“Assimilation is a double-edged sword. We spent years trying to prove that gay folks are equal and just the same as straight people. Now that we’ve done that—marriage, military, kids, etcetera—we seem to have dumbed down our once gay culture,” St. Sukie de la Croix, a gay historian and inductee in the Chicago LGBT Hall of Fame, tells the Chicago Reader. “Gay bars, bookstores, and newspapers are disappearing. Is that good or bad? As a gay senior, I’m very conscious of the danger of clinging to the past and not accepting new things. However, it does seem a shame that what made us different and exciting is now being watered down.”
De la Croix isn’t the only one worried about this loss of culture. World Business Chicago’s vice president and director of marketing and communications Andrew Hayes agrees. “The Gay Pride Parade that began to help demonstrate the community’s collective power is today a traveling party, a drink fest. While the acceptance and assimilation have led the community to realize greater access to what others enjoy, it has also, in my humble opinion, given us less of point-of-distinction, too. Our once ‘rallying cry’ has been silenced. We are now happily blended—but thinking back to the days of ACT UP and the need to protest for the rights denied us, but afforded others, united the community in ways we don’t see today.”
In preparation for June’s Pride Month, young staffers in Hayes’s office passed around rainbow flags and other decorations. He says, “Watching this unfold stopped me in my tracks. While I appreciate and am genuinely touched by the outward demonstration of support this was intended to represent, I couldn’t help but think that all those who fought for our rights, and died from discrimination in all its forms, were reduced to desktop flags. At that moment, having known friends who were dying weekly from AIDS, and having seen regular protests and fights for our civil rights, I wished for those younger than me to see LGBTQ history as so much more than a desktop flag.”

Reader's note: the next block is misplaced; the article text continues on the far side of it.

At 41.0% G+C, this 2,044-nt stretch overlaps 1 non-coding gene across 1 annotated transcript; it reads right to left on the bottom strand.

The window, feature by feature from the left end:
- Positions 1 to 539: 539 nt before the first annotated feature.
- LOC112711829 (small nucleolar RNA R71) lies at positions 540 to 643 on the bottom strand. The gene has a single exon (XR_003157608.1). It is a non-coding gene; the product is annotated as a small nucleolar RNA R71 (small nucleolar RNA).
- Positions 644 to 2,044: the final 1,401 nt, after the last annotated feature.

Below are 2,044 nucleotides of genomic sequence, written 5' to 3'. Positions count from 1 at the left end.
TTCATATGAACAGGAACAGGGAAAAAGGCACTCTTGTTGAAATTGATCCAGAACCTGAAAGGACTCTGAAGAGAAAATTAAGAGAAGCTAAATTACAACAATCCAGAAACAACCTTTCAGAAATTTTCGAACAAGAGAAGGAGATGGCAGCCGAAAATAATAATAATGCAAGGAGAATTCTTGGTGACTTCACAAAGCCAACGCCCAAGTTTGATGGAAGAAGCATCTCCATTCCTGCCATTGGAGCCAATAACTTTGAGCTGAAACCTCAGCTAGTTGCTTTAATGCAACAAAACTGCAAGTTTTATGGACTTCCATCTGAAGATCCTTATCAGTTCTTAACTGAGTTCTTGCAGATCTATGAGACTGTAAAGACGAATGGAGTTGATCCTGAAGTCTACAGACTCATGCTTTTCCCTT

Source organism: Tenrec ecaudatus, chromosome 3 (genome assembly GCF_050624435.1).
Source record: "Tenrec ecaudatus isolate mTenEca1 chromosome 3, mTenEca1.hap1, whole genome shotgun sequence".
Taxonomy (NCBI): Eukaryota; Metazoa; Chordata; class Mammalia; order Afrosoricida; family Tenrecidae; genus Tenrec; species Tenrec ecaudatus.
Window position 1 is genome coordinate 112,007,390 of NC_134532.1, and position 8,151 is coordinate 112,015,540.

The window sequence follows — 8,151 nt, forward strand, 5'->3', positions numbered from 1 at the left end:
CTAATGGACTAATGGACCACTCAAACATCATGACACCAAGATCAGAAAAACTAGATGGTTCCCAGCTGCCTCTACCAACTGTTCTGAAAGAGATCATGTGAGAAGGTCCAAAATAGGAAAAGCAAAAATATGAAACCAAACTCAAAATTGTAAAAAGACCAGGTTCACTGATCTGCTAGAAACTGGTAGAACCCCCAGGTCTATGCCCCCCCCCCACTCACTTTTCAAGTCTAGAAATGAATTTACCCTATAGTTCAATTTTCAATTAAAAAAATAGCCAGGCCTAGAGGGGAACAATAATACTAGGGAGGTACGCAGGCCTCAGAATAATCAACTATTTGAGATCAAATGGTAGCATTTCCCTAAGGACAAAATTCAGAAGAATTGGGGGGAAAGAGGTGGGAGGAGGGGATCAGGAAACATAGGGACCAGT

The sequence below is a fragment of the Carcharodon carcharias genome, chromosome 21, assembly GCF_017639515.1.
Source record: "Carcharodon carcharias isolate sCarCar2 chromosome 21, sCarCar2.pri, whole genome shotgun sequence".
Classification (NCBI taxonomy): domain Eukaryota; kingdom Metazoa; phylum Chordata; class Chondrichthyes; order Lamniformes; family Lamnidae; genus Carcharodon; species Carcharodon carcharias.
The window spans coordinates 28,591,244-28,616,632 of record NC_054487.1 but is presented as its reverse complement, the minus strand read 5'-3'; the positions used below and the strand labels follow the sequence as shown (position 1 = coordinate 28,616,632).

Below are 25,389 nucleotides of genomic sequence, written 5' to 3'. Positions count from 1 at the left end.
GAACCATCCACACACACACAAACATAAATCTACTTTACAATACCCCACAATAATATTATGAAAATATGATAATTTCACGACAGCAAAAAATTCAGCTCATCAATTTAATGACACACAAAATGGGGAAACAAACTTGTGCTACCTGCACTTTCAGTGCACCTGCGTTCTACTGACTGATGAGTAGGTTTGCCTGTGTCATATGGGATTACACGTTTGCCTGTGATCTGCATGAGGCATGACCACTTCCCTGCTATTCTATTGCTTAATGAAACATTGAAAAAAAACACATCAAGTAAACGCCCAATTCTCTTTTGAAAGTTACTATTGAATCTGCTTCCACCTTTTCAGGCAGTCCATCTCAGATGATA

These experiences differ based on circumstances. Dr. Ghaziani says, “Attitudes about homosexuality have liberalized at unprecedented rates, as we can see from the Gallup poll [Ghaziani is referring to his research based on a 2011 Gallup Poll asking respondents, “Do you think gay or lesbian relations between consenting adults should or should not be legal?”]. Sometimes, we falsely assume that aggregate statistics about public opinion apply to all LGBTQ people. This is not true, unfortunately. Cis white gay men and women have a set of experiences that are different from racialized and trans communities. As an example, we see that these groups are systematically more susceptible to anti-LGBTQ violence.”
“We receive the protection of popular culture, as the ways we look, and love, are synthesized by the mainstream. The benefit is we may become less threatening. We lose being viewed as radical. At the same time, we become diluted and divided as other ‘isms’ like sexism, classism, elitism, and racism rise to the surface,” says Dionne “Choc Tréi” Henderson, executive director of BIPOC and LGBTQ+ kink organization Paragon Cooperative and Club and a board member at Chicago’s Leather Archives and Museum. “In other words, we sacrifice the uniqueness that binds us together by mimicking heterogeneous customs.”
These “isms,” and others, sometimes make gay bars themselves less than inclusive. This leads to finding other venues—such as cruising places or recently, apps. Dr. Ghaziani adds, “Cruising places have been foundational to the history and culture of gay men. In the 1960s and 1970s, political liberation was inextricable from sexual liberation. To have sex was a radical act, a liberatory act, an act in the service of pleasure as well as politics.”
Though cruising places still exist, one needs only look at websites like Squirt to find out which neighborhood park or library restroom hosts men looking for sex with other men; other online platforms have taken the place of that risky activity. “While platforms such as Grindr and Scruff make hooking up a virtual certainty for those looking to do so, they aren’t the wild ruptures in the sexual culture they’re often depicted as. Neither do they impede the formation of friendships or the development of communal ties,” Dr. Fenrich says. “Although I’ve sat through many a dinner party where such suspicions were aired as certainties.”
Depending on your perspective, there is much still radical about the LGBTQ+ scene in our city. Many LGBTQ+-owned gay bars and businesses serve the community as a space to congregate and affirm—just not as many or in the same ways as in their heyday. The danger exists in our allowing them to close without replacing them with something aspirational, welcoming, and distinctly our own.